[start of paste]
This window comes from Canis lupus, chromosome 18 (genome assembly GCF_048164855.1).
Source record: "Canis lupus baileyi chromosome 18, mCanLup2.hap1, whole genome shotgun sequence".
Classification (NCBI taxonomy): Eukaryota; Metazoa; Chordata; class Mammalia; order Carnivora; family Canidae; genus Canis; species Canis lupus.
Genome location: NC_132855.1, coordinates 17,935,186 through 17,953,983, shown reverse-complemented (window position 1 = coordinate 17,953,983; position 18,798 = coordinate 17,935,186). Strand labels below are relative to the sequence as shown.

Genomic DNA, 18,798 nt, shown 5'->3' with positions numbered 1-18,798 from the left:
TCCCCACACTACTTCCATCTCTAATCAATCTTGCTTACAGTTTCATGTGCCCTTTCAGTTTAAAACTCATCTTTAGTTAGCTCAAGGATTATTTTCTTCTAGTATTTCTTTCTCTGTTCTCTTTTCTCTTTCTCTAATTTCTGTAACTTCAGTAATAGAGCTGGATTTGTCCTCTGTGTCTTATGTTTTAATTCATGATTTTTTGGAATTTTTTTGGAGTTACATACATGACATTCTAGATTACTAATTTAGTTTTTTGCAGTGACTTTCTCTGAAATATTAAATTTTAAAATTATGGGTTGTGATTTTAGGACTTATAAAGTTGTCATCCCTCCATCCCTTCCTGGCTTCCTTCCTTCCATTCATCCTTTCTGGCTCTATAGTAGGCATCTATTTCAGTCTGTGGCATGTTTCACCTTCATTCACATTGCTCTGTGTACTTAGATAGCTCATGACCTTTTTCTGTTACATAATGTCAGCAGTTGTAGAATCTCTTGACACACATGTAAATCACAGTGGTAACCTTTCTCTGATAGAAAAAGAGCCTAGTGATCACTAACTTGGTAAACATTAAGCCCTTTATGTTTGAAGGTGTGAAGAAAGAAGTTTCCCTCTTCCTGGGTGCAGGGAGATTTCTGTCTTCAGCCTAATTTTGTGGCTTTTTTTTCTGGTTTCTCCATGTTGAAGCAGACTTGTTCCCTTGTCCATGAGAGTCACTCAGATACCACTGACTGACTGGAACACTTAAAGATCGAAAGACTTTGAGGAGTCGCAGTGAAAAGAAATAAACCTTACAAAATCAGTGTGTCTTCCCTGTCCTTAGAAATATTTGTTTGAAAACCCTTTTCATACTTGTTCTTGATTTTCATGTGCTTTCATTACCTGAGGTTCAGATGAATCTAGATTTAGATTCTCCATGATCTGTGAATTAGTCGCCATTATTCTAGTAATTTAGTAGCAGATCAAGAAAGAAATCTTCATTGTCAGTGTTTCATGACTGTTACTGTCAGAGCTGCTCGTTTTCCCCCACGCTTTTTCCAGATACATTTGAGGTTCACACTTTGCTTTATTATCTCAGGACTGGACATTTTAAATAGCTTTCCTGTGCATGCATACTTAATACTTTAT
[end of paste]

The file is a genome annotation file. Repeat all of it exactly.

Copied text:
This window comes from Canis lupus, chromosome 18 (genome assembly GCF_048164855.1).
Source record: "Canis lupus baileyi chromosome 18, mCanLup2.hap1, whole genome shotgun sequence".
Classification (NCBI taxonomy): Eukaryota; Metazoa; Chordata; class Mammalia; order Carnivora; family Canidae; genus Canis; species Canis lupus.
Genome location: NC_132855.1, coordinates 17,935,186 through 17,953,983, shown reverse-complemented (window position 1 = coordinate 17,953,983; position 18,798 = coordinate 17,935,186). Strand labels below are relative to the sequence as shown.

Genomic DNA, 18,798 nt, shown 5'->3' with positions numbered 1-18,798 from the left:
TCCCCACACTACTTCCATCTCTAATCAATCTTGCTTACAGTTTCATGTGCCCTTTCAGTTTAAAACTCATCTTTAGTTAGCTCAAGGATTATTTTCTTCTAGTATTTCTTTCTCTGTTCTCTTTTCTCTTTCTCTAATTTCTGTAACTTCAGTAATAGAGCTGGATTTGTCCTCTGTGTCTTATGTTTTAATTCATGATTTTTTGGAATTTTTTTGGAGTTACATACATGACATTCTAGATTACTAATTTAGTTTTTTGCAGTGACTTTCTCTGAAATATTAAATTTTAAAATTATGGGTTGTGATTTTAGGACTTATAAAGTTGTCATCCCTCCATCCCTTCCTGGCTTCCTTCCTTCCATTCATCCTTTCTGGCTCTATAGTAGGCATCTATTTCAGTCTGTGGCATGTTTCACCTTCATTCACATTGCTCTGTGTACTTAGATAGCTCATGACCTTTTTCTGTTACATAATGTCAGCAGTTGTAGAATCTCTTGACACACATGTAAATCACAGTGGTAACCTTTCTCTGATAGAAAAAGAGCCTAGTGATCACTAACTTGGTAAACATTAAGCCCTTTATGTTTGAAGGTGTGAAGAAAGAAGTTTCCCTCTTCCTGGGTGCAGGGAGATTTCTGTCTTCAGCCTAATTTTGTGGCTTTTTTTTCTGGTTTCTCCATGTTGAAGCAGACTTGTTCCCTTGTCCATGAGAGTCACTCAGATACCACTGACTGACTGGAACACTTAAAGATCGAAAGACTTTGAGGAGTCGCAGTGAAAAGAAATAAACCTTACAAAATCAGTGTGTCTTCCCTGTCCTTAGAAATATTTGTTTGAAAACCCTTTTCATACTTGTTCTTGATTTTCATGTGCTTTCATTACCTGAGGTTCAGATGAATCTAGATTTAGATTCTCCATGATCTGTGAATTAGTCGCCATTATTCTAGTAATTTAGTAGCAGATCAAGAAAGAAATCTTCATTGTCAGTGTTTCATGACTGTTACTGTCAGAGCTGCTCGTTTTCCCCCACGCTTTTTCCAGATACATTTGAGGTTCACACTTTGCTTTATTATCTCAGGACTGGACATTTTAAATAGCTTTCCTGTGCATGCATACTTAATACTTTAT